In a city so expensive as Sydney, it is especially gratifying to almost any traveler (on a tight budget or not) when he receives good and honest service for free. One example for this is the Free Walking Tour, offered by a group of students, but very well and nicely done. Since they do not work for the city (and do not have to report to anyone about what they tell visitors about it), they are also not holding back on some uncomfortable accounts about their home town (see bad acoustics in the Opera House above). You will be asked to give an appropriate tip at the end, but considering the quality of the tour, you should reward them accordingly for their service.
A visit to Sydney would, by no means, be complete without a visit to what is undoubtedly its most well known beach: Bondi Beach. There is no direct way to get to this sacred place, worshiped by surfers every day, so you need to take the train to Bondi Junction, and then board a bus to reach the sandy enclave. On a sunny day, which is naturally the best condition to enjoy a day at the beach, one can easily acknowledge why so many people not only love the beach, but also pay ridiculous real estate prices to stay as close to it as possible.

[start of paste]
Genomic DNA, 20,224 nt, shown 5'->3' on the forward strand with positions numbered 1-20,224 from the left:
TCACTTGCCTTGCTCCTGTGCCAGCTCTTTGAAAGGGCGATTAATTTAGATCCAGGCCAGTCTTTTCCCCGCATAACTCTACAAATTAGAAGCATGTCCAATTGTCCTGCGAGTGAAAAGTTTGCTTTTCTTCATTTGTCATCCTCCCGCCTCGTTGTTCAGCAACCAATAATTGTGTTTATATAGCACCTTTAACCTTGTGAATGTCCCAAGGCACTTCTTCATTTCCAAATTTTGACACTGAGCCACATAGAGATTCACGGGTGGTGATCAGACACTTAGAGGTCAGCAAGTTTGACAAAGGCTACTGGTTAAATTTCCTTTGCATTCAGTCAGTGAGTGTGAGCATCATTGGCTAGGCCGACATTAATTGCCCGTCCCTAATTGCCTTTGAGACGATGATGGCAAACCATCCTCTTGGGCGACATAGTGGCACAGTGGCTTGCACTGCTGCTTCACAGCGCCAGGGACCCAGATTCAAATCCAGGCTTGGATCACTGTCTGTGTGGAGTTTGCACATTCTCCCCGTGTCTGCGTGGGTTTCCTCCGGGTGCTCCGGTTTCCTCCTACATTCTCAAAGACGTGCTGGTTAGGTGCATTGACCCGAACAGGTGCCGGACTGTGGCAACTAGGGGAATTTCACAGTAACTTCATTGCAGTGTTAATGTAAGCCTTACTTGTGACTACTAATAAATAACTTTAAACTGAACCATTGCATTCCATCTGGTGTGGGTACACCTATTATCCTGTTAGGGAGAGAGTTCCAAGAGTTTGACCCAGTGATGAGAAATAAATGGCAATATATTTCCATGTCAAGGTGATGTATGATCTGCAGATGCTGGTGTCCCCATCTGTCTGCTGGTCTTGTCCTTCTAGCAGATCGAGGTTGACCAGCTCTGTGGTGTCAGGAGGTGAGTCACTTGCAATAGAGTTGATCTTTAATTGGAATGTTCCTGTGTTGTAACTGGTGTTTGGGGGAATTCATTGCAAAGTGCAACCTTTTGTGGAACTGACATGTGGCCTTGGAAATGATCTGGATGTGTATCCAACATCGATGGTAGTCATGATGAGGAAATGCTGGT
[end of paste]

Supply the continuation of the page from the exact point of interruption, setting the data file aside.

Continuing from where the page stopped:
Crescent shaped, it is, especially on weekends, lined with myriads of people, either baking in the sun or riding the waves. Beautiful and very fit folks, I must add and, to a high percentage, members of the gay community. Interestingly enough, their concentration seems to increase towards the outdoor fitness facilities at the northern end of the beach. But no matter whereabouts on the beach they are spotted, they usually earn looks from both sexes passing by, with men usually having to suppress a secret jealousy, given the beautifully sculptured bodies of their gay counterparts.
Don’t expect to do much swimming at Bondi by the way. The surf is usually pretty rough, hence the popularity with all the surfer dudes. The ones fortunate enough (or cheap) to stay at a close by hostel usually just leisurely carry their surfboard to the beach for an ‘after work surf’. After you have soaked up enough sun (or felt early indicators of a sun burn), a stroll towards the south on the Coast Walk might be exactly what you need. A fully paved walkway takes you south, past the Bondi Icebergs, Tamarama Park (and Beach) and to Bronte Park and Beach and some astonishing cliff views. Cooling down in the Bronte Baths (where you can even do lap swims), you might wanna consider going even further to Waverly Cemetery for more scenic views.
So is Sydney living up to the hype? Is its constant #1 spot amongst the cities with the best quality of life justified? That depends on who you ask, obviously. Just don’t ask any Melbournians. Sydney does have it’s perks, with it’s ocean front location, giving it a spacious feel with the vibe of a busy city, but possibilities to find solitude and rest in one of the many green spaces. The city not only is literally clean (in the sense of efficient disposal of garbage) but also feels that way, very mature, international, driven and a sense for architectural and biological beauty. But between the lines you can sense a touch of arrogance, supported by the conviction that in Oz, there is only Sydney with a long way down to #2. And that #2 is certainly not Melbourne. Heaven forbid.